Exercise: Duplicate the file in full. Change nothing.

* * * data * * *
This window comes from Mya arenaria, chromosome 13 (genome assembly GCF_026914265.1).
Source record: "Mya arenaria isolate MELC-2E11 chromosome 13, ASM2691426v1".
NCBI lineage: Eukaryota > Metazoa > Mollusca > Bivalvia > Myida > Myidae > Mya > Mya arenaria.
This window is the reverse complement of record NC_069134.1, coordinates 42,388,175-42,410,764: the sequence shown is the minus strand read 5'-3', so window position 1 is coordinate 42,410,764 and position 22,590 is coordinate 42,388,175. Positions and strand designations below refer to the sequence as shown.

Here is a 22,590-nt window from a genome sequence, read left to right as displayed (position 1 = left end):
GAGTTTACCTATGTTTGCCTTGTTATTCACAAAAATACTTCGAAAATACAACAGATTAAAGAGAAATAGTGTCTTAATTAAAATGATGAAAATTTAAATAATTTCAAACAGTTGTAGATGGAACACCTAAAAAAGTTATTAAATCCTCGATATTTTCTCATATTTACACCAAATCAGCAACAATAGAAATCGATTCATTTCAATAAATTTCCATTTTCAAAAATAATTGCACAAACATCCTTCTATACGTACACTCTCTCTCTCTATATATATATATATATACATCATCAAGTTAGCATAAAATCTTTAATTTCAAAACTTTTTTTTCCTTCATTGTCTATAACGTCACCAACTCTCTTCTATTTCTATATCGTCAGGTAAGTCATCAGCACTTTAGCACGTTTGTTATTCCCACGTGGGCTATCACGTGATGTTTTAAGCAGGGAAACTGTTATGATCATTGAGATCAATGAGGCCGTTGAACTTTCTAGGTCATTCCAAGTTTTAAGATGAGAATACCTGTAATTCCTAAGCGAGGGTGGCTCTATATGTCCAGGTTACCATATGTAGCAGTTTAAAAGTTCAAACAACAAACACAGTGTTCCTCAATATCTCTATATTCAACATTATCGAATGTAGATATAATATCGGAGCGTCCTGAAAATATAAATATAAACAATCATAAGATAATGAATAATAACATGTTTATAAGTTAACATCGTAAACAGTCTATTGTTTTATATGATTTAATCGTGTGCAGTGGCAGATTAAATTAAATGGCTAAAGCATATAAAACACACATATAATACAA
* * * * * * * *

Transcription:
This window comes from Mya arenaria, chromosome 13 (genome assembly GCF_026914265.1).
Source record: "Mya arenaria isolate MELC-2E11 chromosome 13, ASM2691426v1".
NCBI lineage: Eukaryota > Metazoa > Mollusca > Bivalvia > Myida > Myidae > Mya > Mya arenaria.
This window is the reverse complement of record NC_069134.1, coordinates 42,388,175-42,410,764: the sequence shown is the minus strand read 5'-3', so window position 1 is coordinate 42,410,764 and position 22,590 is coordinate 42,388,175. Positions and strand designations below refer to the sequence as shown.

Here is a 22,590-nt window from a genome sequence, read left to right as displayed (position 1 = left end):
GAGTTTACCTATGTTTGCCTTGTTATTCACAAAAATACTTCGAAAATACAACAGATTAAAGAGAAATAGTGTCTTAATTAAAATGATGAAAATTTAAATAATTTCAAACAGTTGTAGATGGAACACCTAAAAAAGTTATTAAATCCTCGATATTTTCTCATATTTACACCAAATCAGCAACAATAGAAATCGATTCATTTCAATAAATTTCCATTTTCAAAAATAATTGCACAAACATCCTTCTATACGTACACTCTCTCTCTCTATATATATATATATATACATCATCAAGTTAGCATAAAATCTTTAATTTCAAAACTTTTTTTTCCTTCATTGTCTATAACGTCACCAACTCTCTTCTATTTCTATATCGTCAGGTAAGTCATCAGCACTTTAGCACGTTTGTTATTCCCACGTGGGCTATCACGTGATGTTTTAAGCAGGGAAACTGTTATGATCATTGAGATCAATGAGGCCGTTGAACTTTCTAGGTCATTCCAAGTTTTAAGATGAGAATACCTGTAATTCCTAAGCGAGGGTGGCTCTATATGTCCAGGTTACCATATGTAGCAGTTTAAAAGTTCAAACAACAAACACAGTGTTCCTCAATATCTCTATATTCAACATTATCGAATGTAGATATAATATCGGAGCGTCCTGAAAATATAAATATAAACAATCATAAGATAATGAATAATAACATGTTTATAAGTTAACATCGTAAACAGTCTATTGTTTTATATGATTTAATCGTGTGCAGTGGCAGATTAAATTAAATGGCTAAAGCATATAAAACACACATATAATACAA